Like many artists in the region, Lebanese painter Ghada Jammal was inspired by the events of the Arab Spring and the collective voice of the masses calling for reform and change.
Seizing upon this inspiration, Jammal opened a new art exhibition on June 14th at Piece Unique gallery in Beirut's arts quarter.
The art exhibition, which runs until mid-July, is one of several Jammal has held since the 1990s in Lebanon, Europe and the United States, where she was received a graduate degree in painting.
Jammal sat down with Al-Shorfa to talk about her current exhibition:
Al-Shorfa: Tell us about your new "Arab Spring" exhibition.
Ghada Jammal: The subject of many of the paintings in my exhibition practically date back to pre-Arab spring and stem from the theme of my last exhibition, "Fear", which I held in 2010. I sought to leave the swamp of fear behind me so I transitioned to a new phase and accordingly created paintings in which I tried to express that something is about to happen.
Al-Shorfa: Can you describe your painting "Spring"?
Jammal: In this painting, I started with the colour red that gradates to the colour white. The painting features my use of brush strokes to [gradually] soften the colour red all the way down to white and to a profound portrayal of the colour of the sky and light. Its completion coincided with the outbreak of the Tunisian revolution, so I named it "Spring".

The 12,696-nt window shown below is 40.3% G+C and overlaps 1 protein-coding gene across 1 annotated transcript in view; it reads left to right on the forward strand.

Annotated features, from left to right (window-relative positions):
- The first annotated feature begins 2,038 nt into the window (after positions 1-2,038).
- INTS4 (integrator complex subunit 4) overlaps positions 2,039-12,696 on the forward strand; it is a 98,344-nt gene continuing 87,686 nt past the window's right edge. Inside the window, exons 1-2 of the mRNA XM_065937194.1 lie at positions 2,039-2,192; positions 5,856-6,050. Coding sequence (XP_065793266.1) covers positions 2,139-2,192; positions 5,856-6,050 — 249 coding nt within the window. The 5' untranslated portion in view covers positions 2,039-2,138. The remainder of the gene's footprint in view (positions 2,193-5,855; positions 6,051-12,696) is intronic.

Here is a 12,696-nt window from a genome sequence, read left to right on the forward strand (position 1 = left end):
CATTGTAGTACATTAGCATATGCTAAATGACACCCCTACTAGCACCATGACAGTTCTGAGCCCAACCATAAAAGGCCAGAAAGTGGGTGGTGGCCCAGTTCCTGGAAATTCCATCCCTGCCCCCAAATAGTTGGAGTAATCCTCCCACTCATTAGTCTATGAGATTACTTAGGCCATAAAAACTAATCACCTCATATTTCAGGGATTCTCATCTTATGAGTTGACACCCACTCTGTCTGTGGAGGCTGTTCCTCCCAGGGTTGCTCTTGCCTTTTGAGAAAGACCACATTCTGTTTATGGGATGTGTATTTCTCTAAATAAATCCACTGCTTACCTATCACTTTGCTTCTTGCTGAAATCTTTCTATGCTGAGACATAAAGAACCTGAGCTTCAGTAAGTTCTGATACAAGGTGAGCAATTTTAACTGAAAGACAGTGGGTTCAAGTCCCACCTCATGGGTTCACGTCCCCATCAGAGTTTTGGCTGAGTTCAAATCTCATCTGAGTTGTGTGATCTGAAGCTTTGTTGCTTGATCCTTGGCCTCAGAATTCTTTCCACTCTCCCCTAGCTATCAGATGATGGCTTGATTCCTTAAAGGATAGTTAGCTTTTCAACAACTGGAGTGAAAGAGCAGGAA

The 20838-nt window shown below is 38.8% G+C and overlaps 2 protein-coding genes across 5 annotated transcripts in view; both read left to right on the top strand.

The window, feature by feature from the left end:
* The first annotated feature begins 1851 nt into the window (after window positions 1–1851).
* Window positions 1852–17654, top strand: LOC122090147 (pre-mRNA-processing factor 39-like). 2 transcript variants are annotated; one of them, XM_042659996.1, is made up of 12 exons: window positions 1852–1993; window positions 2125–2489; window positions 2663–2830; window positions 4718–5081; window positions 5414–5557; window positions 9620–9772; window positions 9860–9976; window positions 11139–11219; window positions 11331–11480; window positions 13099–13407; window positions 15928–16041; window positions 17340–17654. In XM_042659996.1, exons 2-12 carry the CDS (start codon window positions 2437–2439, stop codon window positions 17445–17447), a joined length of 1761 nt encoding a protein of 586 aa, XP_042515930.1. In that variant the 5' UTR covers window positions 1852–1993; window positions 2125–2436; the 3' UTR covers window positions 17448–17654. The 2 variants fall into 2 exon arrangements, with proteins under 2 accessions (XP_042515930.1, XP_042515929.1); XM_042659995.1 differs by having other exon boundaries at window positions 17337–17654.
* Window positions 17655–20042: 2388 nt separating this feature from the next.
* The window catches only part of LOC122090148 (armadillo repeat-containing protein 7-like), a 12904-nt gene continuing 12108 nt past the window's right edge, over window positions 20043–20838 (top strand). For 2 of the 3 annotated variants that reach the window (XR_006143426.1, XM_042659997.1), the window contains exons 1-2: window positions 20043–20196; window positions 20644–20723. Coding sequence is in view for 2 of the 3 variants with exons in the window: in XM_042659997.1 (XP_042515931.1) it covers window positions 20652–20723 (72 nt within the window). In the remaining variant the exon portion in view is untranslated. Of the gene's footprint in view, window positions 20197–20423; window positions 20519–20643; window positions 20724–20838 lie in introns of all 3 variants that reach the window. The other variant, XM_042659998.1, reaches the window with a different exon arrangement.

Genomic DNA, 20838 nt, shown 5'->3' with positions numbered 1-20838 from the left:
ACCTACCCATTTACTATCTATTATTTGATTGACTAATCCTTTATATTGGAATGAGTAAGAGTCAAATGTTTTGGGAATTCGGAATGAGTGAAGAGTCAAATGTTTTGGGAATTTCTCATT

Al-Shorfa: What can you tell us about the 28 other paintings on display?
Jammal: Some of the displayed paintings proceeded the Arab spring, and only four were painted after it broke out. Among the paintings are two in which I tried to return to the red "Spring" theme to establish a connection between the concepts. Two others feature my staccato brush stroke technique and words and terms echoed by the Arab masses, which had reached the boiling point.
Al-Shorfa: To what extent did you portray the revolution in your paintings?
Jammal: I do not know. All I did was turn the words of the people into a work of art, especially their expression of the urgent need for change.
Al-Shorfa: To want extent does the artist reflect his community?
Jammal: A lot. The artist is the product of her environment and her community, and he too has her daily life and material concerns. What sets him apart from others is that while he makes a living by means of a different occupation, art represents a spiritual element for him. And while it's true I did not participate in demonstrations, I am a citizen before I am an artist and I therefore experience the same concerns and know as others do that what is wrong is wrong.
While others are consumed by dark anxiety, I am awash in optimism, because I am by nature optimistic in my belief that humanity, in its absolute sense, will not perish.